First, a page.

There is a wide range of motorbike boots on the market and they fall under lots of different categories.

Some are suited to off-road riding, some to track days and some for general commuting and city riding. Foot and lower leg injuries are also very common in motorbike accidents so it’s vitally important that you buy the right boot for your riding, because they each have different attributes.

Motorbike boots for commuters and tourers



Motorbike boots for tourers and commuters place comfort high on their agenda as they need to be suited to riding long distances. Ankle riding boots are supple and offer plenty of grip on footpegs, but it also means they’re suited to all kinds of weather conditions, too. There’s also plenty of emphasis on protection, and they will usually be leather and between 10 and 14 inches in length, covering your foot and ankle.

Motorbike boots for cruisers

Cruisers are bikes like Harley Davidsons and if you’ve seen your average Harley rider, you’ll notice they don’t usually place too much emphasis on protection. Instead there’s a heavy focus on aesthetics and style, which is why most cruiser boots tend to look like normal work boots. Usually they’re made from leather, or similarly heavy duty materials, and will cover the foot and ankle.

Motorbike boots for off-road

Motorbike boots for off-road use are pretty much the opposite of boots for cruisers. They’re brash, high on protection and sometimes go all the way up to a riders’ knee to protect their shins and legs when thrashing about in rough terrain.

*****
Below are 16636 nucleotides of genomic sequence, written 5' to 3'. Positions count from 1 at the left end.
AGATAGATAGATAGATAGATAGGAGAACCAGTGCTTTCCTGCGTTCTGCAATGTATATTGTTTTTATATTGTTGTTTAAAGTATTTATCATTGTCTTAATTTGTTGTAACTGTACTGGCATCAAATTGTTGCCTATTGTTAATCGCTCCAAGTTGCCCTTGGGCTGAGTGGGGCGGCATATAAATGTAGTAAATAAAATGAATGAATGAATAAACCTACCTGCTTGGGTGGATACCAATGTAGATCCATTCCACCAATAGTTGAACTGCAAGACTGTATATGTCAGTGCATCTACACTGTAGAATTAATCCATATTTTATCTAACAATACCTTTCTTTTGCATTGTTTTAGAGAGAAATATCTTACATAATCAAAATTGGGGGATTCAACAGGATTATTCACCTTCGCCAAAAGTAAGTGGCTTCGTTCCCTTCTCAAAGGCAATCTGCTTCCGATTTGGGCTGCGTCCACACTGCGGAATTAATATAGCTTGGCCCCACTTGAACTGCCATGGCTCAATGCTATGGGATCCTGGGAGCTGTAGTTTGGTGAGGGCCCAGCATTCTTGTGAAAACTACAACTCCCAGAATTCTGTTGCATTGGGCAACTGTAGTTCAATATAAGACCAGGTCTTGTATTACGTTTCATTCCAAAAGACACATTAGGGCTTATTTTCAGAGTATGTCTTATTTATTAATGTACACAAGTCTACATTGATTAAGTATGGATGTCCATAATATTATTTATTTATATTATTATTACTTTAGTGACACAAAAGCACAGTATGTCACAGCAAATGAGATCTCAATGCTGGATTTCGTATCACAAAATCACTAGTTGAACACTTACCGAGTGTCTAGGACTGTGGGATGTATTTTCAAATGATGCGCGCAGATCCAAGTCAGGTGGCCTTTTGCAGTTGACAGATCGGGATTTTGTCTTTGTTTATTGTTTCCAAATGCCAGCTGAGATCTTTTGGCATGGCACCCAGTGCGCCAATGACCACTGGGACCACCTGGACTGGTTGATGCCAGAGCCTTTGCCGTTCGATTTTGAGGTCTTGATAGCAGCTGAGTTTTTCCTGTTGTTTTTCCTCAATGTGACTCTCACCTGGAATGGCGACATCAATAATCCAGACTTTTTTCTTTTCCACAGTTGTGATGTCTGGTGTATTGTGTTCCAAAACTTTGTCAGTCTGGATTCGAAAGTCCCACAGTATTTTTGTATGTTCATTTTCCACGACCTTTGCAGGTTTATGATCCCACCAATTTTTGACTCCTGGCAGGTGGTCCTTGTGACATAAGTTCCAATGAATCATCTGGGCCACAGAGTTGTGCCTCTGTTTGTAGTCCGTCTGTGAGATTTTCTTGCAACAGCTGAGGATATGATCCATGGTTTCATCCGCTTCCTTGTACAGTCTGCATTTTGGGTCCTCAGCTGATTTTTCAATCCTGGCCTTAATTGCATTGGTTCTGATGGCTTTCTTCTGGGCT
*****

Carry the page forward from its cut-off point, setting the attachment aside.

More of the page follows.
As well as protection, these boots need to be flexible enough to cope with rugged ground – they’re usually pretty expensive.

Motorbike boots for racing

Like off-road boots, racing boots put protection ahead of anything else because speeds will be much higher than say riding on a cruiser or commuting. They usually combine leathers and synthetics with tough metals and plastics.
Motorbike racing boots will generally come up over the ankles, again to protect the lower leg and foot against the affects of a crash on tarmac and gravel. They are also unique in that they tend to be much easier to get on and off quickly however this also means they’re normally more rigid – everyday activities isn’t be easy in racing boots.



My advice

When you stop off for lunch halfway through a ride you can whip off your jacket, pull of your gloves and squeeze your helmet from your shoulders, generally your boots stay on. This is a downside because, while protection is the most important aspect of your boots, comfort needs to be high on the agenda.

As a result, you don’t want to get a pair that hurt or distract you and the best way to avoid that drama is by trying them on.
That means buying online is a bit difficult, unless you’ve already tried them on, as they need to fit properly.
There’s also a wide choice of fastenings, zips or buckles that will probably crop up during your boot search. Again, this is something that is difficult to decide unless you try them out. Make sure they are sturdy too, they should be at least 2.5mm thick and have a solid, 4mm thickness on the sole.